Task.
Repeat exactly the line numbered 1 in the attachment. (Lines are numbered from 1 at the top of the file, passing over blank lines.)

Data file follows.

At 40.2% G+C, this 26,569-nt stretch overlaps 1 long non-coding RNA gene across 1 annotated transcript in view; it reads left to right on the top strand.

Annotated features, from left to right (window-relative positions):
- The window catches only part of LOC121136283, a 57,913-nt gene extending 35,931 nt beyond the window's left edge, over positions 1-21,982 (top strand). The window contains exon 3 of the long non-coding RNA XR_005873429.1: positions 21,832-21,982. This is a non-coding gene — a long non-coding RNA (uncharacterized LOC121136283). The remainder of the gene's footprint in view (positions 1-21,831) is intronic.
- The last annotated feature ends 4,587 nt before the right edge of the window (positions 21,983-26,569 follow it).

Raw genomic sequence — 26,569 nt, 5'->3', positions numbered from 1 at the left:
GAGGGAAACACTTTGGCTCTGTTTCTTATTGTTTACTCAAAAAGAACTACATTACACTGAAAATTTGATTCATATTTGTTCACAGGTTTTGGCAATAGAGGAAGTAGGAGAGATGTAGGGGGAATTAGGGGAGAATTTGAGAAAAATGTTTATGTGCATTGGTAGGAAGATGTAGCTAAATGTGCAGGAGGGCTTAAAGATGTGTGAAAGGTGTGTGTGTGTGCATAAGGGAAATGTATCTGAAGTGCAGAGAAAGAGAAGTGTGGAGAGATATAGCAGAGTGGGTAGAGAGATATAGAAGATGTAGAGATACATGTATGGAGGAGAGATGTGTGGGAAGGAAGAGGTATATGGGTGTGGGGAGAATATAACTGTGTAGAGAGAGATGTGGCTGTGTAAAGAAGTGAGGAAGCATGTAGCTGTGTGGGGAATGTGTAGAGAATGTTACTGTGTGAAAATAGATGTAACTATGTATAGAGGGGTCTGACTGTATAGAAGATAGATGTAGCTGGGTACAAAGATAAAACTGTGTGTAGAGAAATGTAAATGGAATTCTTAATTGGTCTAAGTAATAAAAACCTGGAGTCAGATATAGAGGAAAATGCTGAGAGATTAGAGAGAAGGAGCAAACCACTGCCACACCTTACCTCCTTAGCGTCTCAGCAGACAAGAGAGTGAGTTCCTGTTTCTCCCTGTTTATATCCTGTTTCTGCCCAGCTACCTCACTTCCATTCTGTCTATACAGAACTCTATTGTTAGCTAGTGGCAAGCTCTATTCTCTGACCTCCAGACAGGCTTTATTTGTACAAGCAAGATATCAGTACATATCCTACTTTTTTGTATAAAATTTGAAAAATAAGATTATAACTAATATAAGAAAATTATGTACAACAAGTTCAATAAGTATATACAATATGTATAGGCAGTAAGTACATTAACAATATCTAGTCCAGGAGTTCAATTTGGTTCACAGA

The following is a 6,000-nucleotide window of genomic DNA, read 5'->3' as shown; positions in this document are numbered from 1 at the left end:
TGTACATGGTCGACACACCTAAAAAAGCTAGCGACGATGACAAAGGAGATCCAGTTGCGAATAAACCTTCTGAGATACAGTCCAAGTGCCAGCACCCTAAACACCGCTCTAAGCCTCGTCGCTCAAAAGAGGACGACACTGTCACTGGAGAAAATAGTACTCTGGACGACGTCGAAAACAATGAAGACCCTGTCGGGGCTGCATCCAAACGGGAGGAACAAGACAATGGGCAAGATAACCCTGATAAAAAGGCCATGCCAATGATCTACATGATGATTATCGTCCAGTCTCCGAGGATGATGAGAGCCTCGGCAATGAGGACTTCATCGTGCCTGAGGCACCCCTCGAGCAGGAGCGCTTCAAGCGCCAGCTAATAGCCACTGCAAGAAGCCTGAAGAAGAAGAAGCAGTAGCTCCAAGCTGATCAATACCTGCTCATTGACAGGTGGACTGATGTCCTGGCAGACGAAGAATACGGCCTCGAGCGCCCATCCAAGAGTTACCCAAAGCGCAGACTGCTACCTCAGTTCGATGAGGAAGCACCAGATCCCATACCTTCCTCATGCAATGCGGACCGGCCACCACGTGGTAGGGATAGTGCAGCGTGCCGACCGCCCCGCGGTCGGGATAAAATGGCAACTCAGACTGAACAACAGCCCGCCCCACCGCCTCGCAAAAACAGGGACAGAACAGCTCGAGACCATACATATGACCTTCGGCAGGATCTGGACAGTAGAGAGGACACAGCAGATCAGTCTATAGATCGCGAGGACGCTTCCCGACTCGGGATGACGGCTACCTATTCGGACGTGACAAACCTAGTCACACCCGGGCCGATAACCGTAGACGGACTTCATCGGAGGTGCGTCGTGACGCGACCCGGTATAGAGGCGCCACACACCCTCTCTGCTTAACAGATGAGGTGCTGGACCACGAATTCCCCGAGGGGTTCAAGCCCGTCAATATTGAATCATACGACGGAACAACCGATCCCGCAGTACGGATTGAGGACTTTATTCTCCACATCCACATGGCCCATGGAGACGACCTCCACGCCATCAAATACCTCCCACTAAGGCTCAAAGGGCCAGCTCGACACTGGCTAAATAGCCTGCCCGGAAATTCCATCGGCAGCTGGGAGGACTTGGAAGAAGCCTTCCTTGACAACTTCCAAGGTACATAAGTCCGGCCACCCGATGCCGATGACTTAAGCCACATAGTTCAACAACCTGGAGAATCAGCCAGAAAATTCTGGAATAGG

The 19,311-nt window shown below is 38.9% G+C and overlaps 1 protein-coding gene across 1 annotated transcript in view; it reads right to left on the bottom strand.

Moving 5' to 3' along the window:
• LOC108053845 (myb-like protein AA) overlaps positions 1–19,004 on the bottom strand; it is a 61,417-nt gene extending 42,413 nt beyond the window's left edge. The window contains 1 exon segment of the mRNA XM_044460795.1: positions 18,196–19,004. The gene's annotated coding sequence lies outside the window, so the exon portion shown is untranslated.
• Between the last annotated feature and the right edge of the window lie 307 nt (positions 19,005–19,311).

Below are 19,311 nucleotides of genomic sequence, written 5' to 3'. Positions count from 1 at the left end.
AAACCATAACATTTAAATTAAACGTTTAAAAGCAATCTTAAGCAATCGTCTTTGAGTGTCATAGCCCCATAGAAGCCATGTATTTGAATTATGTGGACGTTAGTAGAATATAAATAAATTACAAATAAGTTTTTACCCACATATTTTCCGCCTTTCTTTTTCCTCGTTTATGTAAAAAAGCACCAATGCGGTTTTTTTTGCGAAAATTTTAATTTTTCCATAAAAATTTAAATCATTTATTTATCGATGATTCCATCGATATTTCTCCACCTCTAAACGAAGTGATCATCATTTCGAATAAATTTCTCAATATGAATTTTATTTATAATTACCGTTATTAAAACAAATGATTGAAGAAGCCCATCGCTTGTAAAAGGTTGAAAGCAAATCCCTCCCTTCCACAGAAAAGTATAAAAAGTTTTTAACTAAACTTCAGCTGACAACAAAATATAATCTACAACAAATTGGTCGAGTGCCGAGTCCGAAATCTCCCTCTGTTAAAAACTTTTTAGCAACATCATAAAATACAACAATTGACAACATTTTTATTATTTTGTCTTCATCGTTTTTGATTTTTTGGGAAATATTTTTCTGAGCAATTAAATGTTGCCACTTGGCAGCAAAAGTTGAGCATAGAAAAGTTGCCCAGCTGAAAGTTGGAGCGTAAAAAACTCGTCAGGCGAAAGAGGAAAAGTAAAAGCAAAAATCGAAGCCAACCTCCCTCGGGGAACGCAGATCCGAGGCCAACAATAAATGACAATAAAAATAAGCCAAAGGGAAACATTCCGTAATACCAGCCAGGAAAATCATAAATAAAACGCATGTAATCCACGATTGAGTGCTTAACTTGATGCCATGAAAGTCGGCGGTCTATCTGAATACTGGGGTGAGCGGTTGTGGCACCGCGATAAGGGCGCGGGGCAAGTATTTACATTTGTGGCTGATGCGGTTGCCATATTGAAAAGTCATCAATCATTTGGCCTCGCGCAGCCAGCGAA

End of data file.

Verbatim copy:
At 40.2% G+C, this 26,569-nt stretch overlaps 1 long non-coding RNA gene across 1 annotated transcript in view; it reads left to right on the top strand.